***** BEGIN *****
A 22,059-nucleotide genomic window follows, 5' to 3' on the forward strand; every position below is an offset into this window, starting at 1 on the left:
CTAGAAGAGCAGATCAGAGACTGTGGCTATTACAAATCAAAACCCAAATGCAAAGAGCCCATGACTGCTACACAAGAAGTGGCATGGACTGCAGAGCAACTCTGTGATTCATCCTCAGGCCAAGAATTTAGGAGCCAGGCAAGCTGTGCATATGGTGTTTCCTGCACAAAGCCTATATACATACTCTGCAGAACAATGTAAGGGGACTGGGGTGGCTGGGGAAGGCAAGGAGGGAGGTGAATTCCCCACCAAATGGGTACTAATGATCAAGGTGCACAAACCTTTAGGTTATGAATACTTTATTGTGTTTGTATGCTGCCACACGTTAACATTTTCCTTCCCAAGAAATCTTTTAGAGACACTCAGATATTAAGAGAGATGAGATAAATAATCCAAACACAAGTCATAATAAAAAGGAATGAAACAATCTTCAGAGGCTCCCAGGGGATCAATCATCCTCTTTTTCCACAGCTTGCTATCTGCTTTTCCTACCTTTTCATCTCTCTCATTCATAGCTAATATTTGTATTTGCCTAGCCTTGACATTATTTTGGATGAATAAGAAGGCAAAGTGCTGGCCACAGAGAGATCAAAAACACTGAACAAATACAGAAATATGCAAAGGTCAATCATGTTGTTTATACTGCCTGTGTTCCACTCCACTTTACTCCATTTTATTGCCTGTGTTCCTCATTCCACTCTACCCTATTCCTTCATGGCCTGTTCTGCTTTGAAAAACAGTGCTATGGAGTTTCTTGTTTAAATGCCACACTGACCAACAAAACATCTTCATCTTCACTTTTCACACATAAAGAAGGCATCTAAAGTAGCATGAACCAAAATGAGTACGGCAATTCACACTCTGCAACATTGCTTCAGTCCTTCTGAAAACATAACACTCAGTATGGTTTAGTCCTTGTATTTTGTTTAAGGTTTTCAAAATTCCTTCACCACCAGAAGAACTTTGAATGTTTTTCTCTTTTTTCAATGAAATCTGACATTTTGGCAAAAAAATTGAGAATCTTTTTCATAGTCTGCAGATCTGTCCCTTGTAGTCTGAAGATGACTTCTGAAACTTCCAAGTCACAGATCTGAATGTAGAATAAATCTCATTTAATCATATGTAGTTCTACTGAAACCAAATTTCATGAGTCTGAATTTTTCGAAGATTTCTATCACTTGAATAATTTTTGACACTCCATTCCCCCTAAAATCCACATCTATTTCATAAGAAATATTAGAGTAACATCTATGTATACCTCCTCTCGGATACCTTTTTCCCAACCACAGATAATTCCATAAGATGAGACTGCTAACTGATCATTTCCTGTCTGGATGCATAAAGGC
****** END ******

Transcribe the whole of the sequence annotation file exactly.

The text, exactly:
A 22,059-nucleotide genomic window follows, 5' to 3' on the forward strand; every position below is an offset into this window, starting at 1 on the left:
CTAGAAGAGCAGATCAGAGACTGTGGCTATTACAAATCAAAACCCAAATGCAAAGAGCCCATGACTGCTACACAAGAAGTGGCATGGACTGCAGAGCAACTCTGTGATTCATCCTCAGGCCAAGAATTTAGGAGCCAGGCAAGCTGTGCATATGGTGTTTCCTGCACAAAGCCTATATACATACTCTGCAGAACAATGTAAGGGGACTGGGGTGGCTGGGGAAGGCAAGGAGGGAGGTGAATTCCCCACCAAATGGGTACTAATGATCAAGGTGCACAAACCTTTAGGTTATGAATACTTTATTGTGTTTGTATGCTGCCACACGTTAACATTTTCCTTCCCAAGAAATCTTTTAGAGACACTCAGATATTAAGAGAGATGAGATAAATAATCCAAACACAAGTCATAATAAAAAGGAATGAAACAATCTTCAGAGGCTCCCAGGGGATCAATCATCCTCTTTTTCCACAGCTTGCTATCTGCTTTTCCTACCTTTTCATCTCTCTCATTCATAGCTAATATTTGTATTTGCCTAGCCTTGACATTATTTTGGATGAATAAGAAGGCAAAGTGCTGGCCACAGAGAGATCAAAAACACTGAACAAATACAGAAATATGCAAAGGTCAATCATGTTGTTTATACTGCCTGTGTTCCACTCCACTTTACTCCATTTTATTGCCTGTGTTCCTCATTCCACTCTACCCTATTCCTTCATGGCCTGTTCTGCTTTGAAAAACAGTGCTATGGAGTTTCTTGTTTAAATGCCACACTGACCAACAAAACATCTTCATCTTCACTTTTCACACATAAAGAAGGCATCTAAAGTAGCATGAACCAAAATGAGTACGGCAATTCACACTCTGCAACATTGCTTCAGTCCTTCTGAAAACATAACACTCAGTATGGTTTAGTCCTTGTATTTTGTTTAAGGTTTTCAAAATTCCTTCACCACCAGAAGAACTTTGAATGTTTTTCTCTTTTTTCAATGAAATCTGACATTTTGGCAAAAAAATTGAGAATCTTTTTCATAGTCTGCAGATCTGTCCCTTGTAGTCTGAAGATGACTTCTGAAACTTCCAAGTCACAGATCTGAATGTAGAATAAATCTCATTTAATCATATGTAGTTCTACTGAAACCAAATTTCATGAGTCTGAATTTTTCGAAGATTTCTATCACTTGAATAATTTTTGACACTCCATTCCCCCTAAAATCCACATCTATTTCATAAGAAATATTAGAGTAACATCTATGTATACCTCCTCTCGGATACCTTTTTCCCAACCACAGATAATTCCATAAGATGAGACTGCTAACTGATCATTTCCTGTCTGGATGCATAAAGGC